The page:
Kamwe language

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Kamwe
Higgi
Native to Nigeria
Region Adamawa and Borno States
Native speakers
unknown (350,000 cited 1982–1992)[1]
Dialects
Psikyɛ (Tsepkye)
Language codes
ISO 639-3 higinclusive code
Individual code:
kvj – Psikye
Glottolog kamw1239  (Kamwe)[2]
psik1239  (Psikye)[3]

Kamwe is a Chadic language spoken in Adamawa State, Borno State in Nigeria and North Western Cameroon.

The Kamwe people and language are sometimes called Higi (Higgi). Kamwe elders say this is a derogatory name, given to the Kamwe by their relatives the Margi, that literally means "grasshopper". The Margi first called the Kamwe people "Higi" in 1924.[4]

In Nigeria about 80 percent of Kamwe are found in Michika Local Government Area of Adamawa State Nigeria, a substantial number of them are also found in the local government areas of Mubi North, Hong, Gombi, Song and Madagali in Adamawa State. The Kamwe people are also found in Borno State, especially in Askira/Uba and Gwoza local government areas.

Dialects[edit]

Kamwe dialects include Nkafa, Dakwa, Krghea (sometimes called Higgi Fali), Fwea, Humsi, Modi, Sina, and Tilyi; Blench (2006) considers Psikye to be another.[5] Nkafa is well understood by all and is widely spoken, being the main language of administration and commerce, and having a literary tradition. It is natively spoken by the clans of Kwache, Kwaga, Kwabe, Kwaya and Kwaghe. The other Nkafa clans are Kwaha and Kwabuggi. (The Nkafa clans are said to descend from brothers [from the same mother] who migrated to Nkafamiya together from Ghye.[clarification needed] Other dialects of Kamwe are also divided into clans. For example, Tlowou is spoken by the clans Mbammi, Nyahuo, Nka, Zharawa, Towoo, Ngulvi and Mihalyi.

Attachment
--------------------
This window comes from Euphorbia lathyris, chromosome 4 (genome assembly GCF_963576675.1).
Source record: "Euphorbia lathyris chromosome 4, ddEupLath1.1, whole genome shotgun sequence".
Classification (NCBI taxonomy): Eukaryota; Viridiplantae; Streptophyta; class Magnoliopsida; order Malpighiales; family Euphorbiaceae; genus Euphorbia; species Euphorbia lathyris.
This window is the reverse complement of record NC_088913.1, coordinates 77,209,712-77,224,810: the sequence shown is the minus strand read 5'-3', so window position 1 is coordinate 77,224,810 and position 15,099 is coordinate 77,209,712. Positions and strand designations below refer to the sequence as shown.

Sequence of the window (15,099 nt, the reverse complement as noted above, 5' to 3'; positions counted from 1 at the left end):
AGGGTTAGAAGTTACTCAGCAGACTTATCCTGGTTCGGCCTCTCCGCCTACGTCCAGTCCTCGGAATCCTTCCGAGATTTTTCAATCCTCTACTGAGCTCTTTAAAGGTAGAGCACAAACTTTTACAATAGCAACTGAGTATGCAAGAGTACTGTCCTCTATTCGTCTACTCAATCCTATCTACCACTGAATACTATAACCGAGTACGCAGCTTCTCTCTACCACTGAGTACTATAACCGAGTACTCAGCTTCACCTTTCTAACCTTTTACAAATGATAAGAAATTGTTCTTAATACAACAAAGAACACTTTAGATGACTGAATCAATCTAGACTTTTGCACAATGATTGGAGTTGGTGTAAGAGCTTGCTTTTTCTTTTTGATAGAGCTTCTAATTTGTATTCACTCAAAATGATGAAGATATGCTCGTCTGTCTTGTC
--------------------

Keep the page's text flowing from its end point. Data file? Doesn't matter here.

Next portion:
People[edit]

Most Kamwe identify themselves with Mwe-ci-ka (Michika), the ancestral home of all Kamwe people. Kamwe literally means people of the "Heavenly realms or people of the Rocks and Hill". The Kamwe people believe in a heavenly God called 'Hyalatamwe' Communication with Hyalatamwe directly is not possible in Kamwe culture. Hyalatamwe is revered and feared. Communication with him has to be through intermediaries called "Da melie or Tchuhye shwa" In the Kamwe culture, caste system does exist as the Kamwe race is broadly classified into 'Melie and Ka-Ligyi'. The founder of Michika (Mwe-ci-ka) was said to be one Kwada Kwakaa, a prince from Kuli in Nkafamiya on the hills of Michika. Kwada Kwakaa was said to be a warrior hunter who could hunt lions and leopards just by himself. When his father, who was the King in Nkafamiya, got to know that Kwada was 'kwa' 'kaa',{{[6]}} he mandated Kwada to be the ruler in the present day Michika.

A first-born male child is named Tizhe, a first-born female child Kuve. The first ten children in Kamwe culture are named as follows:- First male child is Tizhe, the female child is Kuve. The second male child is Zira, the female is Masi. The third male child is Tumba, the female is Kwarramba, the fourth male child is Vandi, the female is Kwanye. The fifth child is Kwaji whether male or female. The sixth child is Tari for male and Kwata for female. The seventh child is sini for male and Kwasini for female. The eight child is Kwada for both male and Female. The ninth child is Drambi for both the male and female. The tenth child is called Kwatri for both the male and female child. Subsequently any other child will have a suffix "hale" attached to the name signifying that the child was born in old age of the mother. Example is Kuve-hale or Zira-hale as the case may be. Twins or multiple births are celebrated in Kamwe culture.

Notes[edit]

  1. ^ Kamwe at Ethnologue (18th ed., 2015)
    Psikye at Ethnologue (18th ed., 2015)
  2. ^ Nordhoff, Sebastian; Hammarström, Harald; Forkel, Robert; Haspelmath, Martin, eds. (2013). "Kamwe". Glottolog. Leipzig: Max Planck Institute for Evolutionary Anthropology. 
  3. ^ Nordhoff, Sebastian; Hammarström, Harald; Forkel, Robert; Haspelmath, Martin, eds. (2013). "Psikye". Glottolog. Leipzig: Max Planck Institute for Evolutionary Anthropology. 
  4. ^ Tribal Studies in Northern Nigeria. C.K Meek 1931
  5. ^ Blench, 2006. The Afro-Asiatic Languages: Classification and Reference List (ms)
  6. ^ Oral Interview with Shi Mairama Wape 1991

References[edit]

  • Roger Mohrlang. 1972. Higi Phonology. Studies in Nigerian Languages 2. Zaria: Institute of Linguistics and Centre for the Study of Nigerian Languages.